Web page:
I have come to recognise that those I work with in the healing profession are unique, writes Carmel Pilcher. Each reaches out to another with a compassionate heart.
Recently while I was travelling on a bus, I heard two young women chatting about the benefits of public transport.
One explained that she had the option of driving to work and could get parking for seventy dollars a week.
Both agreed that was a small price to pay but acknowledged that the savings could be put to better use.
Said one—‘just think I could buy myself a new pair of shoes every fortnight!’
My journey was taking me to a Catholic hospital where I currently work. The hospital is always a beehive of activity whether it is day or night.
When I arrive, some staff are leaving for home after caring for patients overnight, while others are arriving to take their places on the next shift.
Anxious people appear tentatively with bags; coming to the hospital for a procedure that they trust will heal their bodies or at least give them a better quality of life.
Occasionally, a heavily pregnant woman and her partner rush to the elevator hoping to make it in time before the birth of their child.
The coffee shop is a refuge for families who wait, for patients who are recovering, or staff who need an adrenalin boost and sustenance for the tasks ahead.
I have come to recognise that those I work with in the healing profession are unique.
Whether as a smiling face helping a prospective patient feel at ease, a nurse, a doctor, a chef or domestic, those who keep the building safe, a clinical educator or someone who sterilises instruments—each one seem driven by a passion to serve, to care and to bring about healing.
Each reaches out to another with a compassionate heart, and each strives to excel in their role as caregiver.
I have never much thought of hospitals before—in fact, I’ve done all I can to avoid them, only visiting out of necessity. And yet I’ve now realised what a privileged place they can be where I never cease to be surprised.
As if working long hours and tending to patients in potential life and death situations is not enough, many of these care workers go one step further.
Departments engage in fundraising—for cancer research and other health related causes; to assist the disadvantaged in our society and to support families of staff members in crisis.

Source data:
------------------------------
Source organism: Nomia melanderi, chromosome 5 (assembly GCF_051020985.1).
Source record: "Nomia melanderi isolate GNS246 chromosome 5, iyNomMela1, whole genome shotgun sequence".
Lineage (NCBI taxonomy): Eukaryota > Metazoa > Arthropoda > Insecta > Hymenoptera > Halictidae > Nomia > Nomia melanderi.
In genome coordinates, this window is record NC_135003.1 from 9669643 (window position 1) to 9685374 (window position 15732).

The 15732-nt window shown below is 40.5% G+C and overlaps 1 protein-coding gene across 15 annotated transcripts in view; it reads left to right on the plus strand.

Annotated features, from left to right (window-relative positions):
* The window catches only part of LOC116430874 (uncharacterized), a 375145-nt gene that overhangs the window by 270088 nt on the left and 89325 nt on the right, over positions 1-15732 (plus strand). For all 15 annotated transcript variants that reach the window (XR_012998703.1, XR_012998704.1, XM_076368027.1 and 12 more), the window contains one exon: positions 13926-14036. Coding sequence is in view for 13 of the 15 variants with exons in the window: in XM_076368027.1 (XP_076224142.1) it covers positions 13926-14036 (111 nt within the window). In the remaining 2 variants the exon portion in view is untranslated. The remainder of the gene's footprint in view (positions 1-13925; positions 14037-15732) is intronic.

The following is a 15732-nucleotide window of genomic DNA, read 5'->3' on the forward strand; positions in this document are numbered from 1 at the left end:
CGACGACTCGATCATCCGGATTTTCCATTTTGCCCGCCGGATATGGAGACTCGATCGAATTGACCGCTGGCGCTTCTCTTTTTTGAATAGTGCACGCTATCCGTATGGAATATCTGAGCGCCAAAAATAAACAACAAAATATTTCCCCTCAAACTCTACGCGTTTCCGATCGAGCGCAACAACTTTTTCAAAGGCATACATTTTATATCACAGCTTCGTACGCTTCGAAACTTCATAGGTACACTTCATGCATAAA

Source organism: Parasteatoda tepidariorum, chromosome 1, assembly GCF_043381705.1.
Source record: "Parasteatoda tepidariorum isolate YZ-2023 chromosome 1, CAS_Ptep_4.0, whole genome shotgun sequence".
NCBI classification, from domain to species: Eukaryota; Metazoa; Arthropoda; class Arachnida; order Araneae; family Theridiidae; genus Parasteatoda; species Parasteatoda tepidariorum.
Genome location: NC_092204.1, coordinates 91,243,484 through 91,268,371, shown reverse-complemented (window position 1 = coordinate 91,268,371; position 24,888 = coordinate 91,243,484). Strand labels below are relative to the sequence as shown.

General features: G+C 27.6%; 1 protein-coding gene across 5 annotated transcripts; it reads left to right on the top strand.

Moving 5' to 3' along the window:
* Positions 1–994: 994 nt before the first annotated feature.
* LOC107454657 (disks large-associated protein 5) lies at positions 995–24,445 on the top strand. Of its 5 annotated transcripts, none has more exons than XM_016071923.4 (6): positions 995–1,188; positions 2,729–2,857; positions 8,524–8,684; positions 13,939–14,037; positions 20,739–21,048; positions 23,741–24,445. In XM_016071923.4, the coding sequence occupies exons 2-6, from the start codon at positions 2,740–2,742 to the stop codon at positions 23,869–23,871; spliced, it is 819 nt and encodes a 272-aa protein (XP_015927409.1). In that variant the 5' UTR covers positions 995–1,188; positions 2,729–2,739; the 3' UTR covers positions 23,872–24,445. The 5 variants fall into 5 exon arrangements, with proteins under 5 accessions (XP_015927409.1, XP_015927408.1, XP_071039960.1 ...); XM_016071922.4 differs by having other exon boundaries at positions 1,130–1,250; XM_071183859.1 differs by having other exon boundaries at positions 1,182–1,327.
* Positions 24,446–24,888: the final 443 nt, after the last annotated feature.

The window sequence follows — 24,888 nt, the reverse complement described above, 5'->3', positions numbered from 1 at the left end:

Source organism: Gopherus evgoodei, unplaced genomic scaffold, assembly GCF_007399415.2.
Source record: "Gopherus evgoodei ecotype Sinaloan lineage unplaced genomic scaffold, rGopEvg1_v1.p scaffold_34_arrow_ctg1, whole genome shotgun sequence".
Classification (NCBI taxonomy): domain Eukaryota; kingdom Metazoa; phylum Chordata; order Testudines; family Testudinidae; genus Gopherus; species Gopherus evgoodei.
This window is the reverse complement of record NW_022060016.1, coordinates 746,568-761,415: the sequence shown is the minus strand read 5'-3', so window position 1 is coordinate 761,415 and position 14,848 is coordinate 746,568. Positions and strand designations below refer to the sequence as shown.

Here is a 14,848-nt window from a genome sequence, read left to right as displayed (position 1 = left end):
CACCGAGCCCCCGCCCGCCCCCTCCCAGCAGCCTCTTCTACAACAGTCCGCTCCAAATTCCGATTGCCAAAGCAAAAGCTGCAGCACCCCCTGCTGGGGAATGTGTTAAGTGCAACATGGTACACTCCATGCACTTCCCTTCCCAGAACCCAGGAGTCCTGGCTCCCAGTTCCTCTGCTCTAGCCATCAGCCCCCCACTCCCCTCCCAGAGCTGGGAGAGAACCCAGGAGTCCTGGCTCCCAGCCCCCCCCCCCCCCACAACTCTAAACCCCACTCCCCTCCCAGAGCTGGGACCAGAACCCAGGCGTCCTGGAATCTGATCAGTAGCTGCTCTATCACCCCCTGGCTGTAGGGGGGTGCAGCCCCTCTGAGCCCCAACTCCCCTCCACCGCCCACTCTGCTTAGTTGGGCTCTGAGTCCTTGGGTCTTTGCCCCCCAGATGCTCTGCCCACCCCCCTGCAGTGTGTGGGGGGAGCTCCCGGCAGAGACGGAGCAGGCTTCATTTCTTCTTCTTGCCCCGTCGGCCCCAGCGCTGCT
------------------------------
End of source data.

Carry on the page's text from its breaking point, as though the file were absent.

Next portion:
But some go even farther afield in their quest to care.
Individual nurses courageously travel at their own expense to unfamiliar countries in Asia and the Pacific to set up clinics, assist with the victims of human trafficking and to run health education programs.
Doctors attached to the hospital also generously share their expertise in developing countries—establishing programs to eradicate disease, advocating on behalf of the voiceless; and volunteering their time and skills to join medical surgical teams.
Recently I saw the movie The Great Gatsby, set against the backdrop of 1920’s New York high society. It portrays the glitz and glamour of fast cars, heady opulent parties with an abundance of alcohol, food, loud music and beautiful people dressed in glittering clothes.
But it soon becomes apparent that the happiness of most of the characters seems artificial and beneath the surface they seem shallow if not empty.
In some ways, the set of The Great Gatsby is not unlike the scene in any of our major cities late on a Friday night; or reflected in the conversation overheard on the bus.
But fortunately this is only part of the picture. Those who serve in our hospitals remind us that it is only when we reach out to care, to restore dignity and respect to another through healing, that we truly achieve the gospel call to integrity and love.
In a church that is currently being battered and bruised Catholic health care is one of the shining beacons of hope.
- Carmel Pilcher is a Sydney based Josephite who works as a liturgical consultant.